LGF got an e-mail from Iraq yesterday about the AP’s report on four American contractors executed with shots to the head. Tain’t necessarily so, says Charles’s correspondent. He’s keeping an eye on it, but I’m giving it a wide berth after Jamilgate, especially since one of the AP’s sources on the manner of death was a U.S. defense official. In the meantime, though, enjoy this “news” article about the cases for and
against for comparing Iraq to Vietnam. Similarities?
While the 58,000 U.S. military deaths in Vietnam dwarf the just over 3,000 U.S. casualties so far in Iraq, the financial costs of the wars in Iraq, Afghanistan and other military anti-terrorism activities are beginning to rival that spent on Vietnam.
_Both wars initially had majority support from Americans that evaporated as the war dragged on without clear-cut victories.
_Successive escalation by Presidents Johnson and Nixon were billed as setting the stage for victory, to be followed by “Vietnamization” in which South Vietnamese forces would stand up as U.S. forces stood down. Sounds like Bush’s game plan for Iraq.
_Before a recent admission of mistakes, Bush had been consistently upbeat. So were Johnson and Nixon administration figures, going back to Gen. William Westmoreland’s premature 1969 sighting of a “light at the end of the tunnel.”
_Johnson called Vietnam War critics “nervous nellies.” Bush and Vice President Dick Cheney accused Democrats of wanting to “cut and run,” White House press secretary Tony Snow branded them “Defeatocrats.”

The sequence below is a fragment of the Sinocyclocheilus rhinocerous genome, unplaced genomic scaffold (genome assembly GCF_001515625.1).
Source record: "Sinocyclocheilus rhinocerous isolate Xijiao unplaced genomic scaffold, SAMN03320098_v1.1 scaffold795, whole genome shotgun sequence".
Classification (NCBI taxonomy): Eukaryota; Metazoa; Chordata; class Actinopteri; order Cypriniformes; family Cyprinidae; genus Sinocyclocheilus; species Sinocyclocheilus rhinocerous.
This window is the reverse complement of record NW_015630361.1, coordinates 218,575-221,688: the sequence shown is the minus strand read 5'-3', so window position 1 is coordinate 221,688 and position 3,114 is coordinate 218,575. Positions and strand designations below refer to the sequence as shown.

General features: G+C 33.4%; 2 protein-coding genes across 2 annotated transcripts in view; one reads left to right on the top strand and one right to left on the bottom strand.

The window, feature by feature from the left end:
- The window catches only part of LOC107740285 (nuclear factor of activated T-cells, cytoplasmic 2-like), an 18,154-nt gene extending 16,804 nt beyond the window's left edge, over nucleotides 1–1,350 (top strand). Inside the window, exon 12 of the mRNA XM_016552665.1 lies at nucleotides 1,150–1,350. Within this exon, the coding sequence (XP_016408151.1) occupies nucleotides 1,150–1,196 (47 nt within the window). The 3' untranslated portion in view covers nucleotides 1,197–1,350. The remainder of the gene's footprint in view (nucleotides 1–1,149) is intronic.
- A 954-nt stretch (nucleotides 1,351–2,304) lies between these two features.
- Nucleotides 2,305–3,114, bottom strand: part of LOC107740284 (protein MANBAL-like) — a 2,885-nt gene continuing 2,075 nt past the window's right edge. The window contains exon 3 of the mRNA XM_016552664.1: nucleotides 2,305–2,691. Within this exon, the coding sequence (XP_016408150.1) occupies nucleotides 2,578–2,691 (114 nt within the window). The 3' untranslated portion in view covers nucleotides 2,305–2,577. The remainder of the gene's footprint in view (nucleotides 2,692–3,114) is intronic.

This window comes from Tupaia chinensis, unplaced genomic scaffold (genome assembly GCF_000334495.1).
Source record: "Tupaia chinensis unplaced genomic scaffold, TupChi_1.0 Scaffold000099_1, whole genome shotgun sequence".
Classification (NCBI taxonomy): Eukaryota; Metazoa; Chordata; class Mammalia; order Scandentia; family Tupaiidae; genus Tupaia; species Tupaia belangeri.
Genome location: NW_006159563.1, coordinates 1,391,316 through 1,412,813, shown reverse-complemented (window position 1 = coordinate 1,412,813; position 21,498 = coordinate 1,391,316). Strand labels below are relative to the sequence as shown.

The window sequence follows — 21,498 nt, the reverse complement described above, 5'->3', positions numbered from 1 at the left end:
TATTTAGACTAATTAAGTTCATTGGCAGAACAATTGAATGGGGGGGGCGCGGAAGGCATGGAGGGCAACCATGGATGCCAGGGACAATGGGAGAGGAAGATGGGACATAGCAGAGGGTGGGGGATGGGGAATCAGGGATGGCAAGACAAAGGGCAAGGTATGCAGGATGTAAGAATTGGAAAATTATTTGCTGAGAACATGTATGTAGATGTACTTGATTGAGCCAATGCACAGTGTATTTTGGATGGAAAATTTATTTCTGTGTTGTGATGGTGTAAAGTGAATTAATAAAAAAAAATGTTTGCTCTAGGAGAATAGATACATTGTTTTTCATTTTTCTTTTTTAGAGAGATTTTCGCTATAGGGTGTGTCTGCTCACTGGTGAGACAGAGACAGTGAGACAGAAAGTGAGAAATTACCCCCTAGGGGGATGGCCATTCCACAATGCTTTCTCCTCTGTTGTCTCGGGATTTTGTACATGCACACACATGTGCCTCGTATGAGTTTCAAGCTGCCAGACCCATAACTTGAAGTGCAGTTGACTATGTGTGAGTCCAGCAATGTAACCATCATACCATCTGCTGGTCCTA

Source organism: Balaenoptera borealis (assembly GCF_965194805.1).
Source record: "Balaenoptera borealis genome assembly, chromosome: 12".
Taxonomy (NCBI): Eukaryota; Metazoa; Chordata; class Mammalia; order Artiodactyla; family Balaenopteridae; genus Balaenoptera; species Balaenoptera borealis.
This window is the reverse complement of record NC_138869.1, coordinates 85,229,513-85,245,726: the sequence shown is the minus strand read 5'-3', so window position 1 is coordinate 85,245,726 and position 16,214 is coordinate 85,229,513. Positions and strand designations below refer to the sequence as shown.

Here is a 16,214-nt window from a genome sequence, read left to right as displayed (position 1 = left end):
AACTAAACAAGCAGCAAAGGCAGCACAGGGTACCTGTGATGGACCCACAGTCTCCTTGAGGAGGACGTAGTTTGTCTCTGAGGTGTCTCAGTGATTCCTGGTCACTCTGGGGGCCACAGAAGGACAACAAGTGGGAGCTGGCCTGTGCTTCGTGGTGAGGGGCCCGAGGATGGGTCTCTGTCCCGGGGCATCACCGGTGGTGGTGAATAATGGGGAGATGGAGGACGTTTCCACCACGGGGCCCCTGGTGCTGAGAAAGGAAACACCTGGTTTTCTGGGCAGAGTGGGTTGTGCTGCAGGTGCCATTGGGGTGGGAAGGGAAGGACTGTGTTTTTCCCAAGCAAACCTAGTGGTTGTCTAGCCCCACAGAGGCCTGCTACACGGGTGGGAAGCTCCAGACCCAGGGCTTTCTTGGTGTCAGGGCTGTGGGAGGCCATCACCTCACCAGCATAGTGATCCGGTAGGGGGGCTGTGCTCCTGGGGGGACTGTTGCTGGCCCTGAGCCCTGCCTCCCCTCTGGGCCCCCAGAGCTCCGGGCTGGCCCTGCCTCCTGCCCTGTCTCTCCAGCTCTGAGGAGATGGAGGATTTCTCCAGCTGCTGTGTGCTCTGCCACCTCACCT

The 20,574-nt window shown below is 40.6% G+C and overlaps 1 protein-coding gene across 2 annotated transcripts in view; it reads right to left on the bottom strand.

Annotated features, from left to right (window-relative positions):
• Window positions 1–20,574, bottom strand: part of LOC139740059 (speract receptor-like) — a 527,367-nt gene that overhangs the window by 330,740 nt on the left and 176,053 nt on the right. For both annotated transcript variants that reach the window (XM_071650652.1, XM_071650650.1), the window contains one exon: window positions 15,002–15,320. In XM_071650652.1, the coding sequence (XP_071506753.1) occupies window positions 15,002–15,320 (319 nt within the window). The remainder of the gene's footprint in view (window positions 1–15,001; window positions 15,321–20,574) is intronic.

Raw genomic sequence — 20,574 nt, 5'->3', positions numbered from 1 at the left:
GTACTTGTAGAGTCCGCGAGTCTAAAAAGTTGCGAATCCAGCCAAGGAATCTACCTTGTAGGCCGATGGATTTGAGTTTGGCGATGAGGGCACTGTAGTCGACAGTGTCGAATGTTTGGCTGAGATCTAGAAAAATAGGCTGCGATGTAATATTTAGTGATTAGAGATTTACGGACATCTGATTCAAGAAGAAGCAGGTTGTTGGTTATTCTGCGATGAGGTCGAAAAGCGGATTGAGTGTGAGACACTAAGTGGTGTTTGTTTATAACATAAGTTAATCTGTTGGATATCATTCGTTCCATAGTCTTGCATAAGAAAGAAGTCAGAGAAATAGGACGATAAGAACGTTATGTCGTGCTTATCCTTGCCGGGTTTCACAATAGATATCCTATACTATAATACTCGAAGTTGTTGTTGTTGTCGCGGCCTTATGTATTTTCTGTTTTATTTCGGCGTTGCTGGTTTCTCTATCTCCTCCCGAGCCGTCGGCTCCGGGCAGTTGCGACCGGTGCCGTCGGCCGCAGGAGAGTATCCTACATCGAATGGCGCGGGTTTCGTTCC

_Just as Iraq is depicted as the central front in a global war against terrorism, Vietnam was portrayed as pivotal in a global war against communism.
“The way in which Iraq is similar to Vietnam is the profound effect this war is having on the military. We have the same problems winning a guerrilla war on the guerrilla’s home turf,” said Jon Alterman, director of Mideast programs at the Center for Strategic and International Studies…
The amount spent on the wars in Iraq, Afghanistan and other anti-terror activities tops $500 billion, according to the nonpartisan Congressional Research Service. Another $100 billion request is going to Congress next month.
The total is fast approaching the cost of the Vietnam War, roughly an inflation-adjusted $614 billion in today’s dollars.
Differences, besides the body count? Just one — and it’s unfavorable to the present conflict.
“The way they are dissimilar is this is a war that has been easy to ignore. It is a war with almost no public sacrifice. It feels like somebody else’s war, it feels remote in a way that Vietnam did not.”
Over to you, Hitch!
Update: Now here’s a persuasive analogy.